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Review: Hitman: Agent 47

10 min read
Rupert Friend stars in 20th Century Fox's HITMAN: AGENT 47

It’s hard to make a character like Agent 47 interesting when it comes to movies. In video games, it’s a lot easier since you’re controlling the character, but in film, you’ll start to notice the lack of personality or anything else that may make things interesting. That’s an issue that Hitman: Agent 47 has to deal with, but unfortunately, there ended up being other problems with the film that helped cause it to fall apart very early on.

Rupert Friend stars as Agent 47, the genetically engineered assassin who’s known to be great at accomplishing the missions that are handed to him. This time around, his latest assignment sees him taking on a corporation looking to build its own army of elite killers by unlocking the secrets behind the existence of Agent 47 and the other clones that came before and after him.

Who thought this was a good idea? That’s one thing that continuously ran through my head while I tried my best to sit through this thing. As a video game, Hitman hasn’t been relevant for quite a while now, and the 2007 movie based on the character didn’t exactly break records at the box office. It’s obvious that this won’t make any money because of those factors, but I can’t say it deserves to make any. Hitman: Agent 47 is a completely forgettable movie complete with completely forgettable actors portraying completely forgettable characters.

The actors in this movie are as wooden as wooden can be. None of these guys have any life nor are any of them worth caring about. They’re all dry, dull and have the ability to put you to sleep if you’re not careful. The only person that shows any type of personality is Agent 90 aka Katia played by someone named Hannah Ware, but that’s only for a little while since she becomes more and more lifeless as the film moves along. I don’t know if that was done on purpose or if she just got bored, but either way, it didn’t help the movie’s cause.

One of the problems with her character is that in the early going, Agent 90 is shown to have these “spidey senses” that give her psychic abilities that are supposed to help her sense when there’s danger on the way. That’s certainly an odd addition to any Hitman movie, but what makes it even worse is that her powers have to come and go in order for the film to work. They prove to be extremely strong at the start, but it seems like she conveniently forgets that she has them whenever the film needs to create some kind of suspense.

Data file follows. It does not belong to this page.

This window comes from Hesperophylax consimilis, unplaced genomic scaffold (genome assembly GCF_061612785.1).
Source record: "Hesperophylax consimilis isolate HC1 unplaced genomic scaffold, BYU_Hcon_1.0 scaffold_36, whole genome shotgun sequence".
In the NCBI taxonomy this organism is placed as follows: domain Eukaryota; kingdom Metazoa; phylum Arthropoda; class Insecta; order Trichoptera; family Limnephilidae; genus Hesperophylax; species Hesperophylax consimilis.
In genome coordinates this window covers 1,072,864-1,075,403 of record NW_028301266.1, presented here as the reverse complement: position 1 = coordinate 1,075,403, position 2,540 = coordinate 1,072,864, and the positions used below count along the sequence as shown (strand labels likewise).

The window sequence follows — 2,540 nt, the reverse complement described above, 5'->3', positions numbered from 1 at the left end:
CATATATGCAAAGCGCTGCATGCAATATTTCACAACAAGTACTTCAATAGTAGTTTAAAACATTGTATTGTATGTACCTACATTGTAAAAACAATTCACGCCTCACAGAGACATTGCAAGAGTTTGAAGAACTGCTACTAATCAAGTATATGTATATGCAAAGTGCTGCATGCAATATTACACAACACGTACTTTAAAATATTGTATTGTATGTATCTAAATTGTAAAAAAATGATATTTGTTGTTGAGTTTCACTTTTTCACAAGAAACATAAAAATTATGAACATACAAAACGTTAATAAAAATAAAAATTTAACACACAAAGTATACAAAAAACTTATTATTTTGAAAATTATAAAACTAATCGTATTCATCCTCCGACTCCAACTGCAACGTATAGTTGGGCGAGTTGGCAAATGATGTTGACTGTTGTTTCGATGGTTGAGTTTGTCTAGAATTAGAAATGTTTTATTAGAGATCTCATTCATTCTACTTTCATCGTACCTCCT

It also doesn’t make sense that she is supposed to be a clone just like him. I say this because Agent 47 looks like all of the other clones. If that’s true, how did she become a she? Shouldn’t she be another version of him? I know she’s supposed to have psychic abilities but would the clones change physically? It would have been better if they tried to explain this, because I always thought they were supposed to be just like him.

Another issue that I had with the inconsistencies in Hitman: Agent 47 comes in the form of the main villain in terms of screen time played by Zachary Quinto. Not only is he just as bland as the two protagonists, he has certain abilities that his fellow antagonists should have had as well. I won’t go into details, but if the rest of the guys on his side were given the gifts that he was given by his bosses, this movie wouldn’t have lasted very long because Agents 47 and 90 wouldn’t have stood a chance. The truth is there was no reason why all of the villains couldn’t have had the same qualities given to them except for the fact that the good guys have to win.

Whether it’s Agent 90 being completely different physically from her fellow clones or John Smith (Quinto) being given advantages that the other villains did not get for some reason, they never explain any of it, but it doesn’t matter because the movie sucks. It also doesn’t matter because I doubt too many people will actually ever watch it. In terms of the character and a video game, there isn’t much of an audience for Hitman anymore, so there really was no reason to make a movie based on the property.

In terms of positive aspects of Hitman: Agent 47, the very first action scene that we lay eyes on is actually quite wonderful. This gave me hope that the movie as a whole would be able to provide some value for us, but that’s not what followed such a stellar sequence filled with blood, gunshots and acrobatic kills. Instead, everything falls extremely short of that. It’s almost as if their best ideas were used up in that opening action sequence.

If for some reason you want to watch a Hitman movie, it’s best to watch that 2007 version starring Timothy Olymphant and Olga Kurylenko that I spoke about earlier. That isn’t even close to being a great movie, but outside of the opening action scene, it’s much better than anything you’re going to find in this unwanted reboot. There’s no reason to recommend this, so just save your money and your time.

Rating: R

Director: Aleksander Bach

Rupert Friend
Hannah Ware
Zachary Quinto
Ciarán Hinds
Thomas Kretschmann

Film Length: 96 minutes

Release Date: August 21, 2015

Distributor: 20th Century Fox

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